Here are some ways to overcome the fear of saying the wrong thing and reach out to connect and let someone know you’re thinking about them. “I’m thinking about you, and I’m here for you. Please let me know how I can best support you during this time.”
Let the grieving person know you’re there and want to support them.
Because pain and grief are both isolating experiences, mourners often feel alone in their experience. What makes this worse is that many people end up avoiding the mourning person because of their own fear of saying the wrong thing. Communicating your presence and your wish to be supportive is tremendously valuable.
Grief is a complicated experience. People feel a range of emotions beyond just sadness. You can show you understand this by saying something like, “I know you’re going through a lot right now. I’m here to listen in whatever way would be helpful.”
Often, grieving people fear expressing emotions such as anger, fear, or (in the case of a death of a loved one who suffered for many years) relief. Let them know you’re there to listen—openly and non-judgmentally.
Offer support in ways you’ve found helpful in the past. “When I lost __, my friend took care of __, and I found that helpful. It’s something I’d be able to do for you if you want me to.”
This is a way of offering a specific kind of support that lets the grieving person know you’re there for them while also allowing them to tell you something they would find helpful.
Follow up a few weeks later. Say things like, “I’m thinking about you. How are you doing? What do you need?” This is such a valuable way of communicating support.
When people lose someone close to them, they receive a lot of messages and cards in the early days but are left feeling alone and disconnected as the grief process continues.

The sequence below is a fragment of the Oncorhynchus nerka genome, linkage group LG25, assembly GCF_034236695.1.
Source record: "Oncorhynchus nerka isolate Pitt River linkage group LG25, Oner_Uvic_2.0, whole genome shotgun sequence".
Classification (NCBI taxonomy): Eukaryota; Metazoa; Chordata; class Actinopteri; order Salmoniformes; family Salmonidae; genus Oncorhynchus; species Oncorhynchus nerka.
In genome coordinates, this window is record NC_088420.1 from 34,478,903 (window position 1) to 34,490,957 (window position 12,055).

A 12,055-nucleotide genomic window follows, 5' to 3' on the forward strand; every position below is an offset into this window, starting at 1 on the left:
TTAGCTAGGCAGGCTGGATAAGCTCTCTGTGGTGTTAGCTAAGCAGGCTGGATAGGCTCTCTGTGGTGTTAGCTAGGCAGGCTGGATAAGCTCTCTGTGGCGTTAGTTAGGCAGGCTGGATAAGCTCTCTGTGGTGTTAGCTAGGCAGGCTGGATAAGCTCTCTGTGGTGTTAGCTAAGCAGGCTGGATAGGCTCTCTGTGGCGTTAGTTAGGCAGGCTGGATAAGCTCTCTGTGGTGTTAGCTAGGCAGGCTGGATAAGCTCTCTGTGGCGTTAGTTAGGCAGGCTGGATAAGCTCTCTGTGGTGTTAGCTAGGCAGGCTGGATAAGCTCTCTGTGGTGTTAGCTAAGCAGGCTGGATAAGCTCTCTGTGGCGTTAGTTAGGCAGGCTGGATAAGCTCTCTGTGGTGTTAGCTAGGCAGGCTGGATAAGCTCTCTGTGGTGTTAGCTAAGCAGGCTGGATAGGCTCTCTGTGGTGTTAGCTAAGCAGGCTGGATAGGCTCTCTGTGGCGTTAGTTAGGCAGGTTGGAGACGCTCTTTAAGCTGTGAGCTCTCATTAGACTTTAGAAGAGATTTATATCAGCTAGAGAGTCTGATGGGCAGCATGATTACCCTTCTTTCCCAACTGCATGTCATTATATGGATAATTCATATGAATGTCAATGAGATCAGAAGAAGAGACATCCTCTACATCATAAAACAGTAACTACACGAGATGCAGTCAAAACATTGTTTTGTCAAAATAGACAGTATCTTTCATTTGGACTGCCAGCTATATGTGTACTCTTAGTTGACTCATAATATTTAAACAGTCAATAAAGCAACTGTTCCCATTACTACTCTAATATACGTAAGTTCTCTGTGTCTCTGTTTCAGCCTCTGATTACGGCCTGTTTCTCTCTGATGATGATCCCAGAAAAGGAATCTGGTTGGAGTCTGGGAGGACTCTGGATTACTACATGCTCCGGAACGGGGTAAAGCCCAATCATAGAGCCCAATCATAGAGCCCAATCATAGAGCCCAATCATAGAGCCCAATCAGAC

If it feels appropriate, and if you have memories of the deceased, grieving people often need to hear others’ experiences with their lost loved ones and share their own memories and stories.
Bereavement Consultant | Author, “An Uncommon Farewell: How to Honor the Loss of Your Loved One In the Time of Pandemic“
“I’ve learned that people will forget what you said, people will forget what you did, but people will never forget how you made them feel.” – Maya Angelou
With the experience of loss and grief now front and center worldwide, many have outgrown their pre-Covid ways of being, including how to respond to news of a death. As in almost every area, people are searching for more heartfelt connections and more meaningful ways to express compassion.
“I can only imagine how difficult this must be.”
When expressing sympathy, it’s important to note that people can feel your intent and the energy of your words. As humans, we instinctively know that simple, honest, and from the heart statement is always best. Although “I’m sorry for your loss” is a standard phrase, it may not feel personal or warm enough to express your true compassion.
Here are options to say to the newly bereaved. Take a moment to determine what feels truly authentic to your heart, and know that it will be received in a completely different way.
- “I’m here for you.“
- “Sending you so much love.“
- “My heart hurts for you.“
- “There are no words.” (I don’t know what to say is also perfectly ok to say.)
- “I can only imagine how difficult this must be.“
- “Holding you close.“
- “I pray you feel all the love surrounding you.“
- “I was so lucky to know him/her.“
- “I was so saddened to hear this.“
- “He/she will be so deeply missed.“
Just like the words you say, the energy of the action you take reverberates to the bereaved and can have a tremendous impact on their healing.